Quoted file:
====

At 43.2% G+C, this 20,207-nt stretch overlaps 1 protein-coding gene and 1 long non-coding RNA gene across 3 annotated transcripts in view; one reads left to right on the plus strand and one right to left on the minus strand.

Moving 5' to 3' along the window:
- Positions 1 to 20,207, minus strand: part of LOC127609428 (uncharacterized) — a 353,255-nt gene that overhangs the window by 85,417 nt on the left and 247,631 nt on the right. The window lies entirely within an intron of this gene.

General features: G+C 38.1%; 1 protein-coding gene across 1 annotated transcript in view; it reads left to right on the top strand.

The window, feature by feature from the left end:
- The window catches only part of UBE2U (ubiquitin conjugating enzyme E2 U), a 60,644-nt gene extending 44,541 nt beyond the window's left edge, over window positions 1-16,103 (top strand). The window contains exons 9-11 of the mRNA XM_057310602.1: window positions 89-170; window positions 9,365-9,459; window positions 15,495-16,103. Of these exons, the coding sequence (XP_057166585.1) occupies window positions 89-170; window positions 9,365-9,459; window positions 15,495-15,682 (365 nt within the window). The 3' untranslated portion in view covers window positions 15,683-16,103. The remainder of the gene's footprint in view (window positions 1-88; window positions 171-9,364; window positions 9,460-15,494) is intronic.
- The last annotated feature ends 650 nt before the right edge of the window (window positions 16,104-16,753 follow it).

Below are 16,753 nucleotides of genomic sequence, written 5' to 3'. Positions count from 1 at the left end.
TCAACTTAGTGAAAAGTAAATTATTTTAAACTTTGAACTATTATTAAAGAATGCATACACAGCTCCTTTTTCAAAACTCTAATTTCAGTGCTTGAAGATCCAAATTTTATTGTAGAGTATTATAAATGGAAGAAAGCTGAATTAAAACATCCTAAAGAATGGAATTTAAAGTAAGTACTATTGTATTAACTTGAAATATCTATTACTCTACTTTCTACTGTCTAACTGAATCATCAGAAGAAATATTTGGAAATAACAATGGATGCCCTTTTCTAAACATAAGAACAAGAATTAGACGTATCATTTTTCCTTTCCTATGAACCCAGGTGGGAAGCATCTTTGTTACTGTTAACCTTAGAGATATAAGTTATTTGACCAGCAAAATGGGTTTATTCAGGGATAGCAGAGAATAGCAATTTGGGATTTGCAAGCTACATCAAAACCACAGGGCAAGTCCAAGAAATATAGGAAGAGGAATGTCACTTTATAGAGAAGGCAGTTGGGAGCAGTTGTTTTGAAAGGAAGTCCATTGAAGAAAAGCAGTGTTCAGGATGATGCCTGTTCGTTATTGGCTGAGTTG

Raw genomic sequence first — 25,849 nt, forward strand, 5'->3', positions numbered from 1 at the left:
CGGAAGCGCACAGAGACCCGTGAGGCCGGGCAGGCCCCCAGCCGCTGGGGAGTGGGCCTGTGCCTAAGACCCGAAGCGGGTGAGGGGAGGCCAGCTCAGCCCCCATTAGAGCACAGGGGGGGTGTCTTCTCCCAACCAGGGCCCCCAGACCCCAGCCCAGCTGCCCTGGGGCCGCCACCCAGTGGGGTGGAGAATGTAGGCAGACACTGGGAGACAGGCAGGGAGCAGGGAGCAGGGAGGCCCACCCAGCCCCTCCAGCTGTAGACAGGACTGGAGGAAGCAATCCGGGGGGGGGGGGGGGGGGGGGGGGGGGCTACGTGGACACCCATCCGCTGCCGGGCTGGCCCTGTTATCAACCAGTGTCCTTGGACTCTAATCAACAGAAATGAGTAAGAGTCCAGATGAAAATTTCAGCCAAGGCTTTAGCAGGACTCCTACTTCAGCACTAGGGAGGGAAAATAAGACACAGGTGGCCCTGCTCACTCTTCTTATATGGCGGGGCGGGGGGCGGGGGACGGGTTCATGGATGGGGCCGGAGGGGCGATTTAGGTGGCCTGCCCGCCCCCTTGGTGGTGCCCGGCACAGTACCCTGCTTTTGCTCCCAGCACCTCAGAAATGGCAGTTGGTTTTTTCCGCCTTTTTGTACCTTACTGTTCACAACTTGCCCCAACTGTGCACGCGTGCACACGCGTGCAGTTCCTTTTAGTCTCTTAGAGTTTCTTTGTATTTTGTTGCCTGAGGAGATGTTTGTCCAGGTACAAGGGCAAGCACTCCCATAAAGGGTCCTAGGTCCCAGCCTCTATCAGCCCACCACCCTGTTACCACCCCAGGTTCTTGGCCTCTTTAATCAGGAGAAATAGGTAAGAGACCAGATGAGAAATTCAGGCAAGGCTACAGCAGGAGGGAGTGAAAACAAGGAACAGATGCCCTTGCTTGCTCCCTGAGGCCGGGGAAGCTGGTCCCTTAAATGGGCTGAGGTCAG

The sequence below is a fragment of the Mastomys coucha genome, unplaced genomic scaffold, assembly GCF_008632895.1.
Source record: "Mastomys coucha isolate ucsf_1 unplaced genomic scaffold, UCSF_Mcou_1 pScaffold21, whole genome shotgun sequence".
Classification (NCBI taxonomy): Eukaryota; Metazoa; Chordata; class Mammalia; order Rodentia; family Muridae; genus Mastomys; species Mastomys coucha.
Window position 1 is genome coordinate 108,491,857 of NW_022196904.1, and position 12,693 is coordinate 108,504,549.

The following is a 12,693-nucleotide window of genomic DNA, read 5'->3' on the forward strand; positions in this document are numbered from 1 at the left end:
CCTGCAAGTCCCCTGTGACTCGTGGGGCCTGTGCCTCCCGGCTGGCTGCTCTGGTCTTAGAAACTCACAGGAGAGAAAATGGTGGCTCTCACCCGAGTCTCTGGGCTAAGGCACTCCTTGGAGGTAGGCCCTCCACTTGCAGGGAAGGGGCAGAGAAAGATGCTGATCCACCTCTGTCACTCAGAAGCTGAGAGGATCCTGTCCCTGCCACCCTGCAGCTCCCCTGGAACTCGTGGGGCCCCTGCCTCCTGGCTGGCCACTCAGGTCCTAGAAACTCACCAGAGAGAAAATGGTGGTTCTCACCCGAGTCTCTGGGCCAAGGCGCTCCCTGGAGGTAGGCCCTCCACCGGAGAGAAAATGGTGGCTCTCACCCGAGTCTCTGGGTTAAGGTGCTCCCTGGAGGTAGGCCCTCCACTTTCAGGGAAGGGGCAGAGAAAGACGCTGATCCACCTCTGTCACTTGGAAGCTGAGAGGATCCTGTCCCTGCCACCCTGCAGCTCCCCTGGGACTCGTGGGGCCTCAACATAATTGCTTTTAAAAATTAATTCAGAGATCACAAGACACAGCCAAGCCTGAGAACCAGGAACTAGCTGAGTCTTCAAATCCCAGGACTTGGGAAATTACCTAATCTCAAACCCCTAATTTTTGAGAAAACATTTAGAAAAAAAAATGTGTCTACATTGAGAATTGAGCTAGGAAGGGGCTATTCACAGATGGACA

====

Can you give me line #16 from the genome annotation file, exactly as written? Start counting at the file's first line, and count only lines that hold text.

The following is a 12,693-nucleotide window of genomic DNA, read 5'->3' on the forward strand; positions in this document are numbered from 1 at the left end: